Pedagogies and learning in cooperative and symbolic communities of practice: Implications for and from the education of Australian show people
Groups and organisations are not automatically sites of effective and transformative pedagogy and learning; such outcomes are most likely to occur when entities become communities of practice (Wenger, McDermott & Snyder 2002). One conception of community focused explicitly on the facilitation of pedagogy and learning is cooperative community, centred on five principles (Johnson & Johnson 1998). Another productive notion of community is as a symbolic construction, centred on members' shared consciousness and boundary maintenance (Cohen 1985).
One community that demonstrates the pedagogical and learning potential of cooperative and symbolic communities of practice is the Australian show people (Danaher 1998, 2001). Following generations of educational marginalisation, this community participated in a specialised program within the Brisbane School of Distance Education between 1989 and 1999, and since 2000 its members have benefited from having their own Queensland School for Travelling Show Children, established under Education Queensland's auspices.
This paper maps and portrays enactments of the cooperative and symbolic communities of practice in the school and on the show circuits. It identifies specific strategies that underpin the pedagogies and learning made possible in those communities of practice, and it considers possible implications of such pedagogies and learning for other educational contexts and groups.
Faculty of Arts, Humanities and Education, Central Queensland University, Australia
Patrick Alan Danaher
Faculty of Education, University of Southern Queensland, Toowoomba QLD
Division of Teaching and Learning Services, Central Queensland University, Rockhampton QLD
Anderson, B. (1983). Imagined communities: Reflections on the origin and spread of nationalism. London: Verso.
Anderson, J. L., Reder, L. M., & Simon, H. A. (1996). Situated learning and education. Educational Researcher, 25(4), 5-11.
Cohen, A. P. (1985). The symbolic construction of community. Chichester and London, UK: Ellis Horword and Tavistock Publications.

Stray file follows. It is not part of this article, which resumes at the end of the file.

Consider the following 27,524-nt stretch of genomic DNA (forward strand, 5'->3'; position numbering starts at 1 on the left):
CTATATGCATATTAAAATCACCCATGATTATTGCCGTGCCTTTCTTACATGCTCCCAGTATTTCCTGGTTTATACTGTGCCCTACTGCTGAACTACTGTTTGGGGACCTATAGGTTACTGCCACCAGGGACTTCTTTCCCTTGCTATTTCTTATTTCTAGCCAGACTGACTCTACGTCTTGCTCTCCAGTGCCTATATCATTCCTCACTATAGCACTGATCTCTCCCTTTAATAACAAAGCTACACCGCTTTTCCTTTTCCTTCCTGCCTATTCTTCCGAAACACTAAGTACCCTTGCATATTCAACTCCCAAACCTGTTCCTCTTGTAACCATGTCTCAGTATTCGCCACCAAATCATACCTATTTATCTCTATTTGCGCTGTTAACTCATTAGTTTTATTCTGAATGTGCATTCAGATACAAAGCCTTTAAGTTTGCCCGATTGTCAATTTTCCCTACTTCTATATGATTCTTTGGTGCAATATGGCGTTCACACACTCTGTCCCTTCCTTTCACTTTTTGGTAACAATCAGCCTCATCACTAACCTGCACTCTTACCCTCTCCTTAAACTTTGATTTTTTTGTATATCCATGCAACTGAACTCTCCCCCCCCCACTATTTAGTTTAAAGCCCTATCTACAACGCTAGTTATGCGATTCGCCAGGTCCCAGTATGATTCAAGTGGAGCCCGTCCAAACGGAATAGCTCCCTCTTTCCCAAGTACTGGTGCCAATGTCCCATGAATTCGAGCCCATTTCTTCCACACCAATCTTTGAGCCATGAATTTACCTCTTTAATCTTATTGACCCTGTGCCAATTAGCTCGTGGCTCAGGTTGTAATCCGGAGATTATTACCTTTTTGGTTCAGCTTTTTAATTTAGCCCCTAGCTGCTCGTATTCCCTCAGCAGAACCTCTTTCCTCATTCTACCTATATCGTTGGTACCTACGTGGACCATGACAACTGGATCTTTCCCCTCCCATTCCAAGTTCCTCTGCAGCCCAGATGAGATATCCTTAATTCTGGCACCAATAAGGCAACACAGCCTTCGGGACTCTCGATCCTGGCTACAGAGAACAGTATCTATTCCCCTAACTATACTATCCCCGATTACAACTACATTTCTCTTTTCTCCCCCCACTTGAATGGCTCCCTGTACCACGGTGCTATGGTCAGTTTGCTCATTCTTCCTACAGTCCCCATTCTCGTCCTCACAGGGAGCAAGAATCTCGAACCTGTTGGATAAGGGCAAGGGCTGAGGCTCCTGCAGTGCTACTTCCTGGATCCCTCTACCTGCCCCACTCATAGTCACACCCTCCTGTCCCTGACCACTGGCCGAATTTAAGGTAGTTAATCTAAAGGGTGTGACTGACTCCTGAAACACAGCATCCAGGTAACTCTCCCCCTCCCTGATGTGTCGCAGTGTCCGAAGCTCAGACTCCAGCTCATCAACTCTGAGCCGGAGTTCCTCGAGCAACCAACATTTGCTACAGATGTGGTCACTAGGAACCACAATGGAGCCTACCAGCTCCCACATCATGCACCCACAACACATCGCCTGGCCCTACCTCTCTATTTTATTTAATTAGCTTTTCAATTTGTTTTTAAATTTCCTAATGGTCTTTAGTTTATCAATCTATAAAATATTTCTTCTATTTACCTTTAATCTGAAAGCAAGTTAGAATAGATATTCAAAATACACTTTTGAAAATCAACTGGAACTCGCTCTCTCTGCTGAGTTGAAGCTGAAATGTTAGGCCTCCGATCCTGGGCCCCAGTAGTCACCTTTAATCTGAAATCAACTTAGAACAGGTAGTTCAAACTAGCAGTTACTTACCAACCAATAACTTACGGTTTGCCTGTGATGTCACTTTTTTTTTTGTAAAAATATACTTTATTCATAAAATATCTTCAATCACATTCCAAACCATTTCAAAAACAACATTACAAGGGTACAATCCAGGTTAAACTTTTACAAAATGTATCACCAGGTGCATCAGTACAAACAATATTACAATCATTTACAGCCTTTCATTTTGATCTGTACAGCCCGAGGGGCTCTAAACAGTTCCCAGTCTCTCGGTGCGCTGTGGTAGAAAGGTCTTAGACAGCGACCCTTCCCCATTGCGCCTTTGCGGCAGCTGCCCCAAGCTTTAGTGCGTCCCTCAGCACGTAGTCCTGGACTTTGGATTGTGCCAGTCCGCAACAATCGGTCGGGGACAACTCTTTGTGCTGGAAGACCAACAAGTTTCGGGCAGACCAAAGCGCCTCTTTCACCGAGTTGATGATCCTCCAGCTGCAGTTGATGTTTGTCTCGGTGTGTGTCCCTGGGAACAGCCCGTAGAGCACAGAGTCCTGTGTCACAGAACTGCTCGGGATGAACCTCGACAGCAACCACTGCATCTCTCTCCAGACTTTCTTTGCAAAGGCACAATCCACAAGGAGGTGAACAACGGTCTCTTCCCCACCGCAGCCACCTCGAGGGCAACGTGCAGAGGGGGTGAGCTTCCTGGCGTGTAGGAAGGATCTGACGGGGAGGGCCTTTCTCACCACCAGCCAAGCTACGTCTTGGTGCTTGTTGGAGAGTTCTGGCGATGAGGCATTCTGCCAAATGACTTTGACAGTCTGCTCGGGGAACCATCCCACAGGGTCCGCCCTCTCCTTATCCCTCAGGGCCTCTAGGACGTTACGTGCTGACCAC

Cronin, J. F. (1993, April). Four misconceptions about authentic learning. Education Leadership, 50(8), 78-80.
Danaher, P. A. (Ed.) (1998). Beyond the ferris wheel: Educating Queensland show children (Studies in open and distance learning number 1). Rockhampton, Qld: Central Queensland University Press.
Danaher, P. A. (2001). Learning on the run: Traveller education for itinerant show children in coastal and western Queensland. Unpublished Doctor of Philosophy thesis, Faculty of Education and Creative Arts, Central Queensland University, Rockhampton, Qld.
Durham, S. (1998). Phantom communities: The simulacrum and the limits of postmodernism. Stanford, CA: Stanford University Press.
Giroux, H. A. (1992). Border crossings: Cultural workers and the politics of education. New York and London: Routledge.
Giroux, H. A., & McLaren, P. (Eds.) (1994). Between borders: Pedagogy and the politics of cultural studies. New York and London: Routledge.
Johnson, D. W., & Johnson, R. T. (1998). The three Cs of effective schools: Cooperative community, constructive conflict, civic values. Connections: Journal of the Australasian Association for Co-operative Education, 5(1), 4-10.
Kolb, D. A. (1984). Experiential learning: Experience as the source of learning and development. Englewood Cliffs, NJ: Prentice Hall.
Lave, J., & Wenger, E. (1991). Situated learning: Legitimate peripheral participation. New York: Cambridge University Press.
Moriarty, B. J. (2000). Australian circuses as cooperative communities. International Journal of Educational Research, 33(3), 297-307.
Moriarty, B. J. (2004). Inter-systemic research and collaboration: Ethics and political dimensions and elements of risk among cooperative communities. In P. N. Coombes, M. J. M. Danaher & P. A. Danaher (Eds.), Strategic uncertainties: Ethics, politics and risk in contemporary educational research (pp. 143-154). Flaxton, Qld: Post Pressed.
Moriarty, B. J., Danaher, G. R., Kenny, M. D., & Danaher, P. A. (2004, June). Experiences and issues in implementing an educational innovation: Report on research conducted with children and parents in the show community and personnel in the Queensland School for Travelling Show Children and Education Queensland in Brisbane and Southport in August 2003. Rockhampton, Qld: Central Queensland University.
Newman, F., & Associates (Eds.) (1996). Authentic achievement: Restructuring schools for intellectual quality. San Francisco: Jossey-Bass.
Smith, M. K. (2005). Community. In The encyclopedia of informal education. Retrieved June 10, 2005, from http://www.infed.org/community/community.htm
Weil, S. W., & McGill, I. (Eds.) (1989). Making sense of experiential learning: Diversity in theory and practice. Milton Keynes, UK: Society for Research into Higher Education and Open University Press.
Wenger, E., McDermott, R., & Snyder, W. (2002). Cultivating communities of practice: A guide to managing knowledge. Boston, MA: Harvard Business School Press.
communities of practice, cooperative community6, educational marginalisation
PP: 47 - 56